Article

Categories

Making The Most Of Your Customer Feedback

Trustpilot studied how businesses such as Schuh, Tesco Mobile and AXA are using customer voice.

The customer voice has never been stronger. As a result, businesses have to become more customer-centric by dedicating time and resources to collecting and responding to customer feedback, using the insights uncovered to improve and evolve the customer experience.

It’s not just customer service departments that are looking to customer feedback for guidance; marketers and ecommerce professionals are using this data to help acquire new customers and drive change across their business. This has led to a surge in ‘Voice of the Customer’ (VoC) programmes, in which businesses gather customer feedback from a wide range of sources before analysing it to capture actionable insights.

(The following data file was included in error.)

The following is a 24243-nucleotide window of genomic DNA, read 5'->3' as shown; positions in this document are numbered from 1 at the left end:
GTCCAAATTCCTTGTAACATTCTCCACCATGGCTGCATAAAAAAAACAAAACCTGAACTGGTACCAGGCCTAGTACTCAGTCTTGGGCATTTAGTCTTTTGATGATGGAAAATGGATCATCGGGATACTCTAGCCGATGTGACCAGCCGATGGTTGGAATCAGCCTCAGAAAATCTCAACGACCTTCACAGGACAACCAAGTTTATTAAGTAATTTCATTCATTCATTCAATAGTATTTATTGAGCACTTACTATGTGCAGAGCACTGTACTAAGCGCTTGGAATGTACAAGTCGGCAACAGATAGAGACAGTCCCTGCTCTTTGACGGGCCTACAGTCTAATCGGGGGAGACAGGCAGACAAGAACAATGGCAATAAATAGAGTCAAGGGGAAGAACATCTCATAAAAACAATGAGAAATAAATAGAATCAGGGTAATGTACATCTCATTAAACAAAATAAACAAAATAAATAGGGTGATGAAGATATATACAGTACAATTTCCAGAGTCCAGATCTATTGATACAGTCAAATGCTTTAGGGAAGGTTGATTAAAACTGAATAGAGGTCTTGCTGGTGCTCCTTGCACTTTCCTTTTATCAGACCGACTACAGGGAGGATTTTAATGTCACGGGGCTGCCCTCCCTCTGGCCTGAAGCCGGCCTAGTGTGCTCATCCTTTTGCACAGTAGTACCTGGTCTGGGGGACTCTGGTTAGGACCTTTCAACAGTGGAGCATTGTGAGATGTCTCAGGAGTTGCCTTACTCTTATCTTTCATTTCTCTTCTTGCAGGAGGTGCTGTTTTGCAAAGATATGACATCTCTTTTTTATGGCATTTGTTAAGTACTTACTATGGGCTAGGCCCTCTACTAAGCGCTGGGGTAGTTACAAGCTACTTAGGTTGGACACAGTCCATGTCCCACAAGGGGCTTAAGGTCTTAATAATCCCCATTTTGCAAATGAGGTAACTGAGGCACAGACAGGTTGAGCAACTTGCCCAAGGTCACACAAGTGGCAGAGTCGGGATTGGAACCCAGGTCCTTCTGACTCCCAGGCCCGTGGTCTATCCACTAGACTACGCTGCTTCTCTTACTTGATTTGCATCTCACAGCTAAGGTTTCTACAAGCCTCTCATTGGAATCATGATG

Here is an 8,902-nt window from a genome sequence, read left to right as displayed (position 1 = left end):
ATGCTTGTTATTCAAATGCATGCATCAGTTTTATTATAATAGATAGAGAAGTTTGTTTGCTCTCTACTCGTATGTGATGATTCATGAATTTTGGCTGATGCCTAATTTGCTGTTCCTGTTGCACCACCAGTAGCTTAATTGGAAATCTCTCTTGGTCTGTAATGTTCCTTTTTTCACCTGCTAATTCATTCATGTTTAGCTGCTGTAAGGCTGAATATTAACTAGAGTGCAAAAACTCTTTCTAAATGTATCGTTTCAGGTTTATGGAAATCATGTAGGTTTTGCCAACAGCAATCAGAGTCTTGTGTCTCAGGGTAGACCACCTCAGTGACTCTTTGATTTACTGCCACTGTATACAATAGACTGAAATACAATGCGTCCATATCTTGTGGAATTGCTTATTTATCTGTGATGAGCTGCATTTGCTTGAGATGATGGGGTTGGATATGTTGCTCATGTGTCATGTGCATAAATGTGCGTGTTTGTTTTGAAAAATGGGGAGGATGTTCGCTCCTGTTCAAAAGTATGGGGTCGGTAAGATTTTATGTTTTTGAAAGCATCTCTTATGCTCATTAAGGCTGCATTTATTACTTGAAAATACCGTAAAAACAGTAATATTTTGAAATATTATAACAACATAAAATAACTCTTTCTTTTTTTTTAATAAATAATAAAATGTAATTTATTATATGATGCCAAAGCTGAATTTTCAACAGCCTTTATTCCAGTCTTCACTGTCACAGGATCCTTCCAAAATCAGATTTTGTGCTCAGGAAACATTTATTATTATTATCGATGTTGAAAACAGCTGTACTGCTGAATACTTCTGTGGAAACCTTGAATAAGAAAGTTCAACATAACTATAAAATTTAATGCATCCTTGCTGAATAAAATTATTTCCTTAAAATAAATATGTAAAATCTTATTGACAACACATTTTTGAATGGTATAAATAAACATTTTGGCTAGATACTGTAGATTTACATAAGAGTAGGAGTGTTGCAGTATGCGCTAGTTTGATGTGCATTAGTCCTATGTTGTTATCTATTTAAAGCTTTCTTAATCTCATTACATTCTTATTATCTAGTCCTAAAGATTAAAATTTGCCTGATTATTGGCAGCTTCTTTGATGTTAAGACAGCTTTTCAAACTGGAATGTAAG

Gartner forecasts that VoC programmes will be one of the most significant strategic investments businesses make over the next five years, and estimates that the VoC market is set to grow 30 per cent annually. This is not surprising given the findings outlined in a recent report by the Aberdeen Group, which estimates that those businesses embracing VoC programmes could generate an increase in annual revenue of over 10 per cent.

So what makes a great VoC programme? This depends on a number of factors such as the type of business, its relationship with its customers, the aims to be achieved, the businesses’ own brand and ‘voice’, and the creativity it can bring to such a project. Nevertheless, there are certain principles which are common to every successful VoC programme.

Trustpilot studied several leading initiatives from companies including Schuh, Tesco Mobile and AXA Insurance to find out how businesses are using the customer voice. Here are the three key areas we identified: